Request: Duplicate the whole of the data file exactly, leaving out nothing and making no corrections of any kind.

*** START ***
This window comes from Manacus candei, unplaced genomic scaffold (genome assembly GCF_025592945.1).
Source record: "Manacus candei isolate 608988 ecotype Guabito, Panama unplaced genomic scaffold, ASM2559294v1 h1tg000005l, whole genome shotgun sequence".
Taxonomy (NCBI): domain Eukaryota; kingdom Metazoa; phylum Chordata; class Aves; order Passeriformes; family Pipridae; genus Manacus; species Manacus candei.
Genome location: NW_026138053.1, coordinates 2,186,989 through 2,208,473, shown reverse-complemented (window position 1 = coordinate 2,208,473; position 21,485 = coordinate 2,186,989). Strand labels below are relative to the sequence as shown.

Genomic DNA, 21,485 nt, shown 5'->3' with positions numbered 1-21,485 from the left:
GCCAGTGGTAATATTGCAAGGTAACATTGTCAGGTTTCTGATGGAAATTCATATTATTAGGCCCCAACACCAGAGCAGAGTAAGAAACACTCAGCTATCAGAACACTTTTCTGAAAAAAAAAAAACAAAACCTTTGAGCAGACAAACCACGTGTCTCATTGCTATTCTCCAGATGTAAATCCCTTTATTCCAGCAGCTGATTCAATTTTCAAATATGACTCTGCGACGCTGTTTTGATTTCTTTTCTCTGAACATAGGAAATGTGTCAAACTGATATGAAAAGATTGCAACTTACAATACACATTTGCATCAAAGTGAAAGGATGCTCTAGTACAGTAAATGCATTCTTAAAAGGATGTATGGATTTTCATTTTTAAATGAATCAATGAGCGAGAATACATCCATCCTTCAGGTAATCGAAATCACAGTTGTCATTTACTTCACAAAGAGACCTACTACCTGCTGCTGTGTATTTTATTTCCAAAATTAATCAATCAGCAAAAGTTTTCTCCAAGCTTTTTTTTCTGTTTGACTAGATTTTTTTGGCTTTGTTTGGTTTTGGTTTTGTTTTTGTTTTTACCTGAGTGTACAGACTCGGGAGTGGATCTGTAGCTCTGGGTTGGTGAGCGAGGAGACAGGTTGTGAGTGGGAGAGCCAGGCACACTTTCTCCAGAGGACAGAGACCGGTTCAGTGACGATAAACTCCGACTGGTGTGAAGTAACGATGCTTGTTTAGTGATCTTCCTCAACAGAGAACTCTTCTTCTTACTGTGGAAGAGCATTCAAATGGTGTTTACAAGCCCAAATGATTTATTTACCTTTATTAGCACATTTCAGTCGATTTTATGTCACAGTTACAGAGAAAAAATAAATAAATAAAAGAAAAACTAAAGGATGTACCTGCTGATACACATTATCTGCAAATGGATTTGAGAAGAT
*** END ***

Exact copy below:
This window comes from Manacus candei, unplaced genomic scaffold (genome assembly GCF_025592945.1).
Source record: "Manacus candei isolate 608988 ecotype Guabito, Panama unplaced genomic scaffold, ASM2559294v1 h1tg000005l, whole genome shotgun sequence".
Taxonomy (NCBI): domain Eukaryota; kingdom Metazoa; phylum Chordata; class Aves; order Passeriformes; family Pipridae; genus Manacus; species Manacus candei.
Genome location: NW_026138053.1, coordinates 2,186,989 through 2,208,473, shown reverse-complemented (window position 1 = coordinate 2,208,473; position 21,485 = coordinate 2,186,989). Strand labels below are relative to the sequence as shown.

Genomic DNA, 21,485 nt, shown 5'->3' with positions numbered 1-21,485 from the left:
GCCAGTGGTAATATTGCAAGGTAACATTGTCAGGTTTCTGATGGAAATTCATATTATTAGGCCCCAACACCAGAGCAGAGTAAGAAACACTCAGCTATCAGAACACTTTTCTGAAAAAAAAAAAACAAAACCTTTGAGCAGACAAACCACGTGTCTCATTGCTATTCTCCAGATGTAAATCCCTTTATTCCAGCAGCTGATTCAATTTTCAAATATGACTCTGCGACGCTGTTTTGATTTCTTTTCTCTGAACATAGGAAATGTGTCAAACTGATATGAAAAGATTGCAACTTACAATACACATTTGCATCAAAGTGAAAGGATGCTCTAGTACAGTAAATGCATTCTTAAAAGGATGTATGGATTTTCATTTTTAAATGAATCAATGAGCGAGAATACATCCATCCTTCAGGTAATCGAAATCACAGTTGTCATTTACTTCACAAAGAGACCTACTACCTGCTGCTGTGTATTTTATTTCCAAAATTAATCAATCAGCAAAAGTTTTCTCCAAGCTTTTTTTTCTGTTTGACTAGATTTTTTTGGCTTTGTTTGGTTTTGGTTTTGTTTTTGTTTTTACCTGAGTGTACAGACTCGGGAGTGGATCTGTAGCTCTGGGTTGGTGAGCGAGGAGACAGGTTGTGAGTGGGAGAGCCAGGCACACTTTCTCCAGAGGACAGAGACCGGTTCAGTGACGATAAACTCCGACTGGTGTGAAGTAACGATGCTTGTTTAGTGATCTTCCTCAACAGAGAACTCTTCTTCTTACTGTGGAAGAGCATTCAAATGGTGTTTACAAGCCCAAATGATTTATTTACCTTTATTAGCACATTTCAGTCGATTTTATGTCACAGTTACAGAGAAAAAATAAATAAATAAAAGAAAAACTAAAGGATGTACCTGCTGATACACATTATCTGCAAATGGATTTGAGAAGAT